Saturday, November 05, 2011


Today saw some more significant progress of work on the wagon.

The planks for the ends and sides were painted with undercoat when I arrived at Bitton today and I began cutting the chamfers at to accommodate the curve of the corner plates on the ends of the end planks.

painted planks

When Ollie arrived we began putting on the first row of end and side planks.

end planks clamped in

Timber is living stuff, even when it's cut into planks. What were straight planks when they were cut have dried and twisted enough to make fitting them a slow and careful process. We began with one of the end planks, putting it in place and clamping it to the headstock and to the end supports before drilling the two holes for the bolts into the end supports. It was a slightly nervous procedure because the plank was twisted enough to show, but as we tightened the bolt the twist was pulled straight and the plank lay along the edge of the floor.

drilling the bolt holes

Next we put in the first side plank, which we clamped down to the sole bar. Then I went into the wagon and Ollie lifted the corner plate into position. They are heavy and I had quickly to clamp it to the end and side planks. Then we adjusted the position of the plate so that it sat level with the bottom of the planks and perpendicular.

corner plate clamped in position

When we were satisfied that it was positioned right and square we drilled through and bolted it to the end plank. Then we checked again that the side plank was firmly in place and the corner plate still square to it before drilling and bolting through the corner plate and into the side plank. Lastly we drilled through the holes in the J irons into the end of the side plank by the door opening and bolted it into place there.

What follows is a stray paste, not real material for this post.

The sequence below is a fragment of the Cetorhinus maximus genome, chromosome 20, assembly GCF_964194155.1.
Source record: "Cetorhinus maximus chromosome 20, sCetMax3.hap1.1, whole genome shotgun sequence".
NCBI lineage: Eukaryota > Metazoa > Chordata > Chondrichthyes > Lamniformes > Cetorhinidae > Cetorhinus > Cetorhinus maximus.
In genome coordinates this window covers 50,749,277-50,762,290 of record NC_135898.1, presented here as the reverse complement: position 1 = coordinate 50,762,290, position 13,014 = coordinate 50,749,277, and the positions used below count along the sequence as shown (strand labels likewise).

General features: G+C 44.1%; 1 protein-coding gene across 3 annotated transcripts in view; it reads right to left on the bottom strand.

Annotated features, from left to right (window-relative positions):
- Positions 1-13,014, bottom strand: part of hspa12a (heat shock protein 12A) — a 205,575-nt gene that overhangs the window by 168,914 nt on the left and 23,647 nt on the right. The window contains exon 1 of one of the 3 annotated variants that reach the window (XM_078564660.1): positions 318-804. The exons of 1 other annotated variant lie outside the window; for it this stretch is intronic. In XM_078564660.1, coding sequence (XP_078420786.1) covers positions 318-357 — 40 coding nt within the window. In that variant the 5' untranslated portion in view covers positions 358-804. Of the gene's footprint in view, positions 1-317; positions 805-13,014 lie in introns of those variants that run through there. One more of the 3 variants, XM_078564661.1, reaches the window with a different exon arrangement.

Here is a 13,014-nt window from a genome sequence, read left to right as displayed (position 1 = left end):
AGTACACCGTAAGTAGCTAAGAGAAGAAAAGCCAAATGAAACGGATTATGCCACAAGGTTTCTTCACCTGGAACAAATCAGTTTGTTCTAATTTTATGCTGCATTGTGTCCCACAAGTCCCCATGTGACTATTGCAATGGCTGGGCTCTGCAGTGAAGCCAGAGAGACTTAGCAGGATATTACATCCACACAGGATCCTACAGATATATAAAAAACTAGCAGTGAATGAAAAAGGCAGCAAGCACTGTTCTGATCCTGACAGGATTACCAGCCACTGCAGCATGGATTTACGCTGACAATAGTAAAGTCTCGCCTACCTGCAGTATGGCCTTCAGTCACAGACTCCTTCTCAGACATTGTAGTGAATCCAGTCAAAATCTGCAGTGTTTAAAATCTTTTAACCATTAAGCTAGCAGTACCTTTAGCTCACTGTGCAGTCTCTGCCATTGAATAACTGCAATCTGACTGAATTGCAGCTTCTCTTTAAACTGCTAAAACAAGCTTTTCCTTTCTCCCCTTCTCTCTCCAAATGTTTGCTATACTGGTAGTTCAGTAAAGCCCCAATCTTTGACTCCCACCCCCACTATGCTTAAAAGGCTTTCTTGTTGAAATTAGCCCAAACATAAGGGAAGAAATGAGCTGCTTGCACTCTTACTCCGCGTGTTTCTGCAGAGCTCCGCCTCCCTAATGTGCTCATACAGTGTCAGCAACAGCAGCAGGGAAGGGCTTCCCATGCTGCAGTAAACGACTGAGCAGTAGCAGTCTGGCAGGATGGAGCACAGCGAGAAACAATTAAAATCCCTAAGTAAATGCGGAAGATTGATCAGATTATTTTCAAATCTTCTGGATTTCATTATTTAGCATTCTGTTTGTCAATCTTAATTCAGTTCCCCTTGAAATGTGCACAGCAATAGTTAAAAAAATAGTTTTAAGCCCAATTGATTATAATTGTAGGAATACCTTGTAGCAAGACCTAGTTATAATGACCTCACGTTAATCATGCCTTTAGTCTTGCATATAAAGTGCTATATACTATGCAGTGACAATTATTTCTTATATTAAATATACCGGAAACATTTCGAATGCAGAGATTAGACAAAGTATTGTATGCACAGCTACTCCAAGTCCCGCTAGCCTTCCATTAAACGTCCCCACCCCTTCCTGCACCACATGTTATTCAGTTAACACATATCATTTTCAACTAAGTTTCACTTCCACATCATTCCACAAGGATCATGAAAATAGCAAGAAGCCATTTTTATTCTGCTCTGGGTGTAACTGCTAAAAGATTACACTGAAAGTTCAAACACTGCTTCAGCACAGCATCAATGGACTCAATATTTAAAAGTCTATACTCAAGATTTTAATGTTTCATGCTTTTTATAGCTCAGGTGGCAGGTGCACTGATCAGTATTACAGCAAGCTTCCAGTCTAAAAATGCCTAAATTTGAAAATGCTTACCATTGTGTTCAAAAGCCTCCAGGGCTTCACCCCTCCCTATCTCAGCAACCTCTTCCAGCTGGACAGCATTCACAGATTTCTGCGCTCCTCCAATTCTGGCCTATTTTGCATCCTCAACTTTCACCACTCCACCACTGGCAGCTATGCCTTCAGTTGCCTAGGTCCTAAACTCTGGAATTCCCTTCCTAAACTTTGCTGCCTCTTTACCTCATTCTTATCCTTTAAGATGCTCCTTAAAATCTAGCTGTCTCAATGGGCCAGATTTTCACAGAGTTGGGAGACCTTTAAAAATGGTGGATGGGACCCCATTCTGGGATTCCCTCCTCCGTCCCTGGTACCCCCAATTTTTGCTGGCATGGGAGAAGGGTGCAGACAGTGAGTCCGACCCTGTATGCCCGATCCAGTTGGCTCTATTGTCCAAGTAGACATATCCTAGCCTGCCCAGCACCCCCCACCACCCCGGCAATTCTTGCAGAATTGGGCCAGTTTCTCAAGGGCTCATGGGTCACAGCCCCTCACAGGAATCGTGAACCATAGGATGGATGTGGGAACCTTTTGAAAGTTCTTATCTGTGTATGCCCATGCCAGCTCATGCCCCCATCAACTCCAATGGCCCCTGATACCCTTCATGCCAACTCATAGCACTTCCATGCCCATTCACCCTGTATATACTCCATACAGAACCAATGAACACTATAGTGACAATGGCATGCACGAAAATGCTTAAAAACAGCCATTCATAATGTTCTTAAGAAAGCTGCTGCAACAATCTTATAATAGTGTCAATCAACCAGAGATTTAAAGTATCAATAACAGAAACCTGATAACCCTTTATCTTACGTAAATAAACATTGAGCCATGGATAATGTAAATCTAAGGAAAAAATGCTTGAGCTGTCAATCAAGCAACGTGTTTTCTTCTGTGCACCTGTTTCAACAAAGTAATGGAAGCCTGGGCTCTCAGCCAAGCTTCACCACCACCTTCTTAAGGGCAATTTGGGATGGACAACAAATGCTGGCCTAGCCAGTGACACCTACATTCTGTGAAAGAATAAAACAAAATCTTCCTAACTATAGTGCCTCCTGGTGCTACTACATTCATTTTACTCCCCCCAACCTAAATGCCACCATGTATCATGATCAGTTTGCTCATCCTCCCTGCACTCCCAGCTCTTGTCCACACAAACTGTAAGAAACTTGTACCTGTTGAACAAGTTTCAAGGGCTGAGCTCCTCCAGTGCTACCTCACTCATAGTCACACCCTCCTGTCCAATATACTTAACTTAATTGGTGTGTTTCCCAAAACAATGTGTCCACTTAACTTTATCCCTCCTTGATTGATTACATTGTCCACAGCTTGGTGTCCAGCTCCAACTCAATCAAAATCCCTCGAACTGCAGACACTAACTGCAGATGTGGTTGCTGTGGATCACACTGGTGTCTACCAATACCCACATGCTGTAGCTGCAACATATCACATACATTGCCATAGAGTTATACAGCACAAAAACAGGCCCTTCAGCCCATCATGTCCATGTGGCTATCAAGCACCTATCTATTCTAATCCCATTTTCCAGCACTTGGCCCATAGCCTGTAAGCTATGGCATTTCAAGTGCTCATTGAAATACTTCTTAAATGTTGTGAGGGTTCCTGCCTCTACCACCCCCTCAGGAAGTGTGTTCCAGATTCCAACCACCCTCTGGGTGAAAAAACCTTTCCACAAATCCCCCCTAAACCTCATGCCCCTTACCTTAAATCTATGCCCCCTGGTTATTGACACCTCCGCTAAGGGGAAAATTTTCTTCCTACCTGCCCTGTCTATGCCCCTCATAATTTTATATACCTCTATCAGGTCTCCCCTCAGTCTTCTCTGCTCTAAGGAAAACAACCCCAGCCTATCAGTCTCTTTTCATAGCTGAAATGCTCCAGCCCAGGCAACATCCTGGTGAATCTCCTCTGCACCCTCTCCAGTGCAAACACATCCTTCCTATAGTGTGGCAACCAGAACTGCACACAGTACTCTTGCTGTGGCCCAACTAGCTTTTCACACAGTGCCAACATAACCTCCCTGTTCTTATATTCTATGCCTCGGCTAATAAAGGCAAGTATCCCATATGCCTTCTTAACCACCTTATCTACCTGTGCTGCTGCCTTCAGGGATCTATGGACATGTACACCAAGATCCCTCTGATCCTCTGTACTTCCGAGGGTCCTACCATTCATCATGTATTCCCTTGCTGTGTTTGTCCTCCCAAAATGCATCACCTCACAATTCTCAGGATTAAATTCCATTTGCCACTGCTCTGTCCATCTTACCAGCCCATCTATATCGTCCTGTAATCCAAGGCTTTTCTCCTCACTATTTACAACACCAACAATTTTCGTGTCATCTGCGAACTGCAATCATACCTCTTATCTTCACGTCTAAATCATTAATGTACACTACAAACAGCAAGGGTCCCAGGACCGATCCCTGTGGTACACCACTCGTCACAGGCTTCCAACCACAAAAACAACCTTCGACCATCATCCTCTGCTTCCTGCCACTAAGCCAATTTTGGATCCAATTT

the first side plank in position

We did that four times. Once for each corner.

one end ready for planking

Now the wagon is ready to receive the rest of the planks, but we ran out of time today and that will have to wait until next week.

it's looking good


Blogger Flymo said...

Looking very nice :-)

I'm not entirely sure that the real MR would have taken so much care in waiting for the timber to settle. I have a feeling that they would have just bolted it in place and let nature do its worst!

Do you think that the wagon will be running in time for Christmas?


6:33 pm, November 06, 2011  
Blogger frogspawn said...

I've had that conversation, Flymo. I suspect that working wagons like this were probably thrown together. However, it is not simply a working wagon any more, it's a preserved bit of railway history. I doubt there are many rebuilt all timber wagons around. I've seen one rebuilt and two in need of rebuilding. I wish I could have bought them but it would be way beyond my means.

This wagon is about 120 years old and all those years ago the builders would have had at their disposal well seasoned timber for both frames and planking. All we've got is kiln-dried stuff at best, and it twists.

5:33 pm, November 07, 2011  

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